POMEROON, Guyana (AlertNet) - Vilma de Silva has been a farmer for 31 years but is discovering she still has plenty to learn as climate change brings increasingly erratic weather.
Intense and unpredictable periods of rain have ruined crops and threatened livelihoods in the northwest of this South American nation. Farmers like de Silva are fighting back with strategies ranging from flood-resistant crops to irrigation systems.
“We always have severe rainfall where we get flooding and we lose a lot of the crops,” said de Silva, who lives along the Pomeroon River. While some cash crops can be successfully replanted, others don’t survive periods of bad weather, she said.
“Avocadoes and oranges and things like that tend to get shaken and sometimes we don’t have a proper crop for the entire year because of the heaviness of the rains,” said de Silva, whose farm was flooded for two weeks over the past year.
Drought has also been an increasing problem in the region – one de Silva doesn’t recall occurring when she was young.
Thanks to more extended drought periods, “I lost over 500 avocado trees over a five-year period. I replanted but still have some losses every year, 25 to 30 trees,” she said.
SWITCH TO COCONUTS
To cope with the continuing weather-related losses, de Silva is now switching to a more resilient crop – coconuts – and bottling coconut water to sell.
“That is the only crop that is not challenged by the weather,” she said.
De Silva also is finding support from a women’s cottage industry group, whose members are farmers and cottage manufacturers. Many of the women have suffered financial hardship as a consequence of increasingly erratic weather conditions.
“When you lose a crop, your expenses are still there. So whatever is left on the farm (you) have to make do with, whether it is just plantains or cassavas,” she explained.
To deal with the more challenging weather conditions, the women’s group has built a mesh-net and plastic shade house in which the members grow a variety of high-yield crops – such as tomatoes, lettuce and celery. The vegetables, which are supported off the ground to protect them from flooding, provide a reliable income.
“With the shade house, the women are able to reap almost all of the crops, and this has boosted their earnings significantly,” de Silva said.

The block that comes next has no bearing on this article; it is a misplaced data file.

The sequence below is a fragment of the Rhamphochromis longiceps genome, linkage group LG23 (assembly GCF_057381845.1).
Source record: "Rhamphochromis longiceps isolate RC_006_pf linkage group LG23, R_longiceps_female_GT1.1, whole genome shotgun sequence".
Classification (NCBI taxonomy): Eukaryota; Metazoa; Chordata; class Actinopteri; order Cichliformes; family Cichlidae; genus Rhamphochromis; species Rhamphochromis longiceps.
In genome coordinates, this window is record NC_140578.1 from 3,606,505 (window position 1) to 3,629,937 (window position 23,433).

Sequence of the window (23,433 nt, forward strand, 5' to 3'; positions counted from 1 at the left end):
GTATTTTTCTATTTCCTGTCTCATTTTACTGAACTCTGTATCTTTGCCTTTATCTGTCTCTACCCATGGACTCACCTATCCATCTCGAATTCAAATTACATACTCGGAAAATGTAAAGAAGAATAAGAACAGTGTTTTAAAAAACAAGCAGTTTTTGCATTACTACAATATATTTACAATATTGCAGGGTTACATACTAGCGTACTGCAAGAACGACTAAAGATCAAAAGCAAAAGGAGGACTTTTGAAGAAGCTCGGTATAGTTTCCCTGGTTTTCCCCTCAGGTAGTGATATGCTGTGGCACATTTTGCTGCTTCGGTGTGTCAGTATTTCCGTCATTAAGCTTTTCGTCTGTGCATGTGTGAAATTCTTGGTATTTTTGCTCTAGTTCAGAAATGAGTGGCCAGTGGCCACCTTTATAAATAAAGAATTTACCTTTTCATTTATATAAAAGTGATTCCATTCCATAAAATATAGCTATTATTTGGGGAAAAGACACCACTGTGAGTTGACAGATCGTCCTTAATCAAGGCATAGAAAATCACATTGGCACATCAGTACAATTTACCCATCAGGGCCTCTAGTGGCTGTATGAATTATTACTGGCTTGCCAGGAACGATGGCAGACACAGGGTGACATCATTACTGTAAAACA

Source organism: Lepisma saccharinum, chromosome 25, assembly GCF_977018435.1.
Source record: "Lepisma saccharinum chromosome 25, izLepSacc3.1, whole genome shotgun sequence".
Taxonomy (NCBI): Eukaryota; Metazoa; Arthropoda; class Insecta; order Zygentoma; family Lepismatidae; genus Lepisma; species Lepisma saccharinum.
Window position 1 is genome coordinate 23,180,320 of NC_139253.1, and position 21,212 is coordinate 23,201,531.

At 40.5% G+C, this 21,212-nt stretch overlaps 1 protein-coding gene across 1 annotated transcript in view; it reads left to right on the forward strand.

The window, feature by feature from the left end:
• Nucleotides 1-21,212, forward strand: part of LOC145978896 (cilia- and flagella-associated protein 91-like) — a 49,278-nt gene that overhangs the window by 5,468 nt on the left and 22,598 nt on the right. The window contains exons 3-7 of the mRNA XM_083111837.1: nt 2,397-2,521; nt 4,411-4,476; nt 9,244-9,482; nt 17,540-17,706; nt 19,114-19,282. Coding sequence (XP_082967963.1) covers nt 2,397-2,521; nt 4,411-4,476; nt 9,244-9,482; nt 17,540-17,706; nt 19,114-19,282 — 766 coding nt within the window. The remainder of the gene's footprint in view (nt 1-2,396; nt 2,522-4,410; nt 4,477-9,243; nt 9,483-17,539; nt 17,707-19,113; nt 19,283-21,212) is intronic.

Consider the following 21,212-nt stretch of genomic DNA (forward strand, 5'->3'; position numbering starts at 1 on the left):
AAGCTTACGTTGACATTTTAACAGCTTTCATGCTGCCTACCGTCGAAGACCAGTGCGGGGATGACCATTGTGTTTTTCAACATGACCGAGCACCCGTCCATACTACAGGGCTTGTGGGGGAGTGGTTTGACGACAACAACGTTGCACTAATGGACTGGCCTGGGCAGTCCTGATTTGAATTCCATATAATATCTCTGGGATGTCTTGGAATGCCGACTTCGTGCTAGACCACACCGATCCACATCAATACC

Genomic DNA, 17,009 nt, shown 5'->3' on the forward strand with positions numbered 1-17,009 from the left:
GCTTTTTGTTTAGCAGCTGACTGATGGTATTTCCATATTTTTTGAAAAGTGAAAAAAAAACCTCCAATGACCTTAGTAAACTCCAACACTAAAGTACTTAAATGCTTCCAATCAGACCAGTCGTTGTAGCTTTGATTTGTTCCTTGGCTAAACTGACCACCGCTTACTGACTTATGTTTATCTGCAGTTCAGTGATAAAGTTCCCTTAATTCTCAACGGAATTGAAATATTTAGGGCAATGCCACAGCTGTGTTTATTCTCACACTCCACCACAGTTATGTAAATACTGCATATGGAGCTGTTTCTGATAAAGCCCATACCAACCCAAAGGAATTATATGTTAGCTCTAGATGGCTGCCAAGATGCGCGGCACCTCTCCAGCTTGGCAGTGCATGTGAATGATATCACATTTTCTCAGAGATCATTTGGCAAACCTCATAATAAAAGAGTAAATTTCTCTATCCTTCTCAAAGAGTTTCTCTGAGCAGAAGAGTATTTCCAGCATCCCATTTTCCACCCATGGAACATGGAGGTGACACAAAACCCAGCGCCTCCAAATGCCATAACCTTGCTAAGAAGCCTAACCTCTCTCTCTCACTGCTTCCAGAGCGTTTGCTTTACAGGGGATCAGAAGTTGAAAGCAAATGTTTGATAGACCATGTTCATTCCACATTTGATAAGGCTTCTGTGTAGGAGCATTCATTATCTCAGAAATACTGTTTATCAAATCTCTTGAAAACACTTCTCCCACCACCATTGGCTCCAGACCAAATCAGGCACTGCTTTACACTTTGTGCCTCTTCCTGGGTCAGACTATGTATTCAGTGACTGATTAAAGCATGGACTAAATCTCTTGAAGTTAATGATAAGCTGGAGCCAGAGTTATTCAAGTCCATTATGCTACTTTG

Rosamund Benn, who has been a farmer for 30 years in the area, explained how women have adapted their crops and methods to deal with changing conditions.
MOVE TO HIGHER GROUND
“We have coconuts, bananas and plantains, as well as vegetables. When the floods come during the rainy season we normally move to higher ground. We go on the dam and we farm our vegetables there. When the water subsides we come back on the low lands,” Benn said.
Benn has learned from experience. During the floods of 2005 and 2006, she lost about five acres of vegetables. After that, she dug deeper drains around her land. When floods came again, the water drained away quickly, saving her crops.
“What we are seeing now is that you can no longer predict the weather. We used to get rain in the May-June period but now the rain comes whenever, however, and it is very heavy. When the sun comes out after the rain falls, it is so hot it is like the rains never came,” Benn said.
“You have to plant whenever the weather gives you a chance to do so,” added Jacinta Gonsalves, a farmer who sells greens that she grows at a market in the Pomeroon region.
Another farmer, Pamela Daniels, said that over the past year and a half she has learned to use her irrigation system pumps to extract excess rainfall from her fields.
“Without the use of pumps to regulate the flow of water to the farm, we could not have made it through the floods,” she said.
“We don’t have a problem with the cash crops because we regulate the water so that if it is too much, we can drain it, or if it is too little we can pump water in.”
Daniels said that other farmers have visited her to learn about the system and adopt it for their own land.
Guyana’s agriculture minister, Robert Persaud, acknowledges the impact changing climatic conditions in Guyana. He said that by March of this year the country had already received at least 70 percent more rain than normal for the period.
Nevertheless, Persaud maintains that farmers in the Pomeroon region have great agricultural potential, and that the government is committed to working with them to make their activities more viable.
He urged farmers to ensure the progress they have made is not eroded because of the changing weather, saying they should “live, adjust and adapt to changing conditions.”
Johann Earle is a Georgetown-based freelance writer with an interest in climate change issues.